Bovine species / From Wikipedia, the free encyclopedia
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The African buffalo (Syncerus caffer) is a large sub-Saharan African bovine. There are five subspecies that are recognized as being valid. Syncerus caffer caffer, the Cape buffalo, is the nominotypical subspecies, and the largest one, found in Southern and East Africa. S. c. nanus (the forest buffalo) is the smallest subspecies, common in forest areas of Central and West Africa, while S. c. brachyceros is in West Africa and S. c. aequinoctialis is in the savannas of East Africa. The adult African buffalo's horns are its characteristic feature: they have fused bases, forming a continuous bone shield across the top of the head referred to as a "boss". It is widely regarded as one of the most dangerous animals on the African continent, and according to some estimates  it gores, tramples, and kills over 200 people every year.
|Cape buffalo (S. c. caffer) at Chobe National Park, Botswana with a Cattle egret atop it|
|Forest buffalo (S. c. nanus) at Réserve Africaine de Sigean, France|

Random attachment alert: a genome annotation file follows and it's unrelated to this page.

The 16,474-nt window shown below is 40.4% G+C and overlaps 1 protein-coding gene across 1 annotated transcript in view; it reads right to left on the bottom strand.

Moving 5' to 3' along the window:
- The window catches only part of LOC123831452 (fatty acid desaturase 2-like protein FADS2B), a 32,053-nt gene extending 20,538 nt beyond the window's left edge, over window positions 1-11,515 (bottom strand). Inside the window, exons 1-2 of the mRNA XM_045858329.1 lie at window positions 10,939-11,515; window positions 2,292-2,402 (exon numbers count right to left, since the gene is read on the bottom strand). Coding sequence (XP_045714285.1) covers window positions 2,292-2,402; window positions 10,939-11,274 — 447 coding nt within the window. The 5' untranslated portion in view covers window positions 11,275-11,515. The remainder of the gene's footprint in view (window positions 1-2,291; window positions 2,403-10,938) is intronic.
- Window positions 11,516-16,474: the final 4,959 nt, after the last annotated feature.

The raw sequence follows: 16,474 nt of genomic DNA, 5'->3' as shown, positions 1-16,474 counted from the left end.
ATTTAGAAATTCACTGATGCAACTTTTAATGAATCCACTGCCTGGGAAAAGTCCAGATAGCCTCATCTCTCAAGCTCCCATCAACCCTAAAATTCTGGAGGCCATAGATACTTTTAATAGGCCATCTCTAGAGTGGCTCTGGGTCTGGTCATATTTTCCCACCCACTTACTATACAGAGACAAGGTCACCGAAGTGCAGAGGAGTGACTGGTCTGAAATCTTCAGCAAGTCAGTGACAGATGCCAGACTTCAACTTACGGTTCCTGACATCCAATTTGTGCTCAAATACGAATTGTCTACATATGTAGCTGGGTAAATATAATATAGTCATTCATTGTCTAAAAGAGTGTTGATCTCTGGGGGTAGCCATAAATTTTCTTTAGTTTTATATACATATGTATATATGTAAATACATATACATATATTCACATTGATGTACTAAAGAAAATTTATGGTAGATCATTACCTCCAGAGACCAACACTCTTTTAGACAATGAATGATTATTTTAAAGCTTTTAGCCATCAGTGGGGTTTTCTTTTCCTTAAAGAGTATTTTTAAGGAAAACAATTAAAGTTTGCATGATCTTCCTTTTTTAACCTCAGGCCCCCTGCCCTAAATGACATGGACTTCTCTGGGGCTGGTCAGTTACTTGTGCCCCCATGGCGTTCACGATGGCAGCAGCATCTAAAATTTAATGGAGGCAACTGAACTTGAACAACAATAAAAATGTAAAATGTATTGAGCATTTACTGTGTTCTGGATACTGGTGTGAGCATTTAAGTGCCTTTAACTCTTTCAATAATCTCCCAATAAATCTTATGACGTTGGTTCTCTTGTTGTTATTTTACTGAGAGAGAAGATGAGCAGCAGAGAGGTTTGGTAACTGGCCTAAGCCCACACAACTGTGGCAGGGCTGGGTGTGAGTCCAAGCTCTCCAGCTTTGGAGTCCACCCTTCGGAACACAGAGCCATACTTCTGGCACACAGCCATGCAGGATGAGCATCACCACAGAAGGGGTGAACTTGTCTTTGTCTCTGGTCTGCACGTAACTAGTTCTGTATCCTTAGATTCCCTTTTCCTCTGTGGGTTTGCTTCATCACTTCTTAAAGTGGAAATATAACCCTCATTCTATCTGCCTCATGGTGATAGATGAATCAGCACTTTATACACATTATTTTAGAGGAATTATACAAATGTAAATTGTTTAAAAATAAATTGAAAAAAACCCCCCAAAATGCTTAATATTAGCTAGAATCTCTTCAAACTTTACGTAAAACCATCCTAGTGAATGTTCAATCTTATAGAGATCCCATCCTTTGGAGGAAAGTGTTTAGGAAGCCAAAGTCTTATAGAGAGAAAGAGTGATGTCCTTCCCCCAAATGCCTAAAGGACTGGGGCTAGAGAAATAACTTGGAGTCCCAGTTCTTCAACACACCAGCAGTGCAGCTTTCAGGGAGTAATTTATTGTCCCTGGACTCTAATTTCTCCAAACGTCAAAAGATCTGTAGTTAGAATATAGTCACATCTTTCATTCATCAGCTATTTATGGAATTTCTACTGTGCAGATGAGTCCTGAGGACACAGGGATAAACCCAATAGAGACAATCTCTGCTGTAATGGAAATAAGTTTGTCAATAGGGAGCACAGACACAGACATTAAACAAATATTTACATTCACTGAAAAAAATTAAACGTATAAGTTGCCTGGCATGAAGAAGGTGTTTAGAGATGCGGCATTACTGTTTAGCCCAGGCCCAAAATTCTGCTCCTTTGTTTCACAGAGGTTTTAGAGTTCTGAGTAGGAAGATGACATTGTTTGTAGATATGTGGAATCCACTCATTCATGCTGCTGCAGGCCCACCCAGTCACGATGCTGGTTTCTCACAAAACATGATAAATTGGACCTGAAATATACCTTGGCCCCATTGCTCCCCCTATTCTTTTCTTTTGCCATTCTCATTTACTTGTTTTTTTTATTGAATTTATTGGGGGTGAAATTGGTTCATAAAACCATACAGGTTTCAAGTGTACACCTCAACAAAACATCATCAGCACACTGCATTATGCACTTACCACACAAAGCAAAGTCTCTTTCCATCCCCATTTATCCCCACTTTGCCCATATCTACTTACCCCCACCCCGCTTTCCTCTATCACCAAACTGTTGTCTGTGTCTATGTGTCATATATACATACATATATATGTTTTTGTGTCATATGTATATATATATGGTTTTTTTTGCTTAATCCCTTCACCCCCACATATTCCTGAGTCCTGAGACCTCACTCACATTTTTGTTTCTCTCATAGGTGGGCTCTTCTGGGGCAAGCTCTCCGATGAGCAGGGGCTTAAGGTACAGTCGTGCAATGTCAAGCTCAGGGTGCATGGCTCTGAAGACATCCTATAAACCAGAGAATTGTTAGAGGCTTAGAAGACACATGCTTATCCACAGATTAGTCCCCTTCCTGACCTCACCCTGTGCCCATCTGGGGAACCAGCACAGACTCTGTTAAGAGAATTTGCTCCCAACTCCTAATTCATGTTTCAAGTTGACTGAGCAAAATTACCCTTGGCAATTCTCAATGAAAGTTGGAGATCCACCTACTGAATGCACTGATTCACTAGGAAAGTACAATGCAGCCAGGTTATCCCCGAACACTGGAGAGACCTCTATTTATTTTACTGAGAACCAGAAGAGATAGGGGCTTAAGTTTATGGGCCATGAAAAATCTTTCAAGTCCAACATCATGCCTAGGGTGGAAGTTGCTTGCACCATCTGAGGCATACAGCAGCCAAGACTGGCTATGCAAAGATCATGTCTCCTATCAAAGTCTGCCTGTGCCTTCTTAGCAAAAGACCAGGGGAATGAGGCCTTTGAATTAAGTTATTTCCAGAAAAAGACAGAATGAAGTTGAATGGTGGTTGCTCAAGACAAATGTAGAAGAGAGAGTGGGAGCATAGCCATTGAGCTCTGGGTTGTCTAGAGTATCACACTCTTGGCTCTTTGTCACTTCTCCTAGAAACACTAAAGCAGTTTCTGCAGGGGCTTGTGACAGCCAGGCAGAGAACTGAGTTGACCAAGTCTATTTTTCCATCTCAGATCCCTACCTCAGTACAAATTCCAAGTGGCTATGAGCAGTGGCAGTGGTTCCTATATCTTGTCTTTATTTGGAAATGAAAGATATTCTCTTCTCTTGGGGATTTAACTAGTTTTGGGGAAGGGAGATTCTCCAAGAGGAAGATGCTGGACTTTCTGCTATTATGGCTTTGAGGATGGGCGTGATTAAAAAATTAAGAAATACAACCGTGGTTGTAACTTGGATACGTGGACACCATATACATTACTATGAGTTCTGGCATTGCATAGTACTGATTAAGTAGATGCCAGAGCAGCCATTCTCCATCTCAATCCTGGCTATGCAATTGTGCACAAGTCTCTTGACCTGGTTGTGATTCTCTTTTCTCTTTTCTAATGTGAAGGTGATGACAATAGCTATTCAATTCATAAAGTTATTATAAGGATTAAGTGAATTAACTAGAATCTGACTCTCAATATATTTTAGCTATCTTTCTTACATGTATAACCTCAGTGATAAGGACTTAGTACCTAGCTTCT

S. c. caffer
|Range of the commonly accepted forms of the African buffalo|
The African buffalo is more closely related to other buffalo species than it is to other bovids such as American bison or domestic cattle, with its closest living relative being the Asian water buffalo. Its unpredictable temperament may be part of the reason that the African buffalo has never been domesticated, which would also explain why the African buffalo has no domesticated descendants, unlike the wild yak which is an ancestor of the domestic yak. Natural predators of adult African buffaloes include lions, hyenas, and Nile crocodiles. As one of the Big Five game animals, the Cape buffalo is a sought-after trophy in hunting.